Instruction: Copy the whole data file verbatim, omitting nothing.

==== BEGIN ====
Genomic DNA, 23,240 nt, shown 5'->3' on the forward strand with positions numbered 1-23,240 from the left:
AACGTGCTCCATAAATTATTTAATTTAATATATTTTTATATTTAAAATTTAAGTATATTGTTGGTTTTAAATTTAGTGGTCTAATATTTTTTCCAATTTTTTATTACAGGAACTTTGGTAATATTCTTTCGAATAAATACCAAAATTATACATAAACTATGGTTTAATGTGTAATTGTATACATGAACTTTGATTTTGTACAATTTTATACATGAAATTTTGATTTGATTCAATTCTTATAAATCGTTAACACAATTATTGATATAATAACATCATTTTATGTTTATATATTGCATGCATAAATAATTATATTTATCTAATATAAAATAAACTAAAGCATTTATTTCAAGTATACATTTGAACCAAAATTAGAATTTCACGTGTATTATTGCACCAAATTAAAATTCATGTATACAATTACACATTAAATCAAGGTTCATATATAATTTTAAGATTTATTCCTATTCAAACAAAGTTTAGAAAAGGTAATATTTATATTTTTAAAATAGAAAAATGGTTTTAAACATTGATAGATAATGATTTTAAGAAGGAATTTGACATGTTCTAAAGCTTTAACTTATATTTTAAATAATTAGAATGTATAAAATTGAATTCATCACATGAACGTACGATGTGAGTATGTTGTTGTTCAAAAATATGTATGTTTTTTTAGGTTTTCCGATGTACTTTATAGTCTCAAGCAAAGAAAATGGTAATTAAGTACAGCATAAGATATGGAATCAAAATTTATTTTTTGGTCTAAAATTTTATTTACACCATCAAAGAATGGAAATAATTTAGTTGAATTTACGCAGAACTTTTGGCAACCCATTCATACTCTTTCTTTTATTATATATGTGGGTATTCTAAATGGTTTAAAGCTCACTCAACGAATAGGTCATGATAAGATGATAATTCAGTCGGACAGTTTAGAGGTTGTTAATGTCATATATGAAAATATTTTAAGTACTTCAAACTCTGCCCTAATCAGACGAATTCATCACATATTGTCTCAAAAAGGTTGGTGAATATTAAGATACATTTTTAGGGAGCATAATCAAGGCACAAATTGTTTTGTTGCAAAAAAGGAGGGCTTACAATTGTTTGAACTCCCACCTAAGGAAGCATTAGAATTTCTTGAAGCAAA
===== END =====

Genomic DNA, 23,240 nt, shown 5'->3' on the forward strand with positions numbered 1-23,240 from the left:
AACGTGCTCCATAAATTATTTAATTTAATATATTTTTATATTTAAAATTTAAGTATATTGTTGGTTTTAAATTTAGTGGTCTAATATTTTTTCCAATTTTTTATTACAGGAACTTTGGTAATATTCTTTCGAATAAATACCAAAATTATACATAAACTATGGTTTAATGTGTAATTGTATACATGAACTTTGATTTTGTACAATTTTATACATGAAATTTTGATTTGATTCAATTCTTATAAATCGTTAACACAATTATTGATATAATAACATCATTTTATGTTTATATATTGCATGCATAAATAATTATATTTATCTAATATAAAATAAACTAAAGCATTTATTTCAAGTATACATTTGAACCAAAATTAGAATTTCACGTGTATTATTGCACCAAATTAAAATTCATGTATACAATTACACATTAAATCAAGGTTCATATATAATTTTAAGATTTATTCCTATTCAAACAAAGTTTAGAAAAGGTAATATTTATATTTTTAAAATAGAAAAATGGTTTTAAACATTGATAGATAATGATTTTAAGAAGGAATTTGACATGTTCTAAAGCTTTAACTTATATTTTAAATAATTAGAATGTATAAAATTGAATTCATCACATGAACGTACGATGTGAGTATGTTGTTGTTCAAAAATATGTATGTTTTTTTAGGTTTTCCGATGTACTTTATAGTCTCAAGCAAAGAAAATGGTAATTAAGTACAGCATAAGATATGGAATCAAAATTTATTTTTTGGTCTAAAATTTTATTTACACCATCAAAGAATGGAAATAATTTAGTTGAATTTACGCAGAACTTTTGGCAACCCATTCATACTCTTTCTTTTATTATATATGTGGGTATTCTAAATGGTTTAAAGCTCACTCAACGAATAGGTCATGATAAGATGATAATTCAGTCGGACAGTTTAGAGGTTGTTAATGTCATATATGAAAATATTTTAAGTACTTCAAACTCTGCCCTAATCAGACGAATTCATCACATATTGTCTCAAAAAGGTTGGTGAATATTAAGATACATTTTTAGGGAGCATAATCAAGGCACAAATTGTTTTGTTGCAAAAAAGGAGGGCTTACAATTGTTTGAACTCCCACCTAAGGAAGCATTAGAATTTCTTGAAGCAAA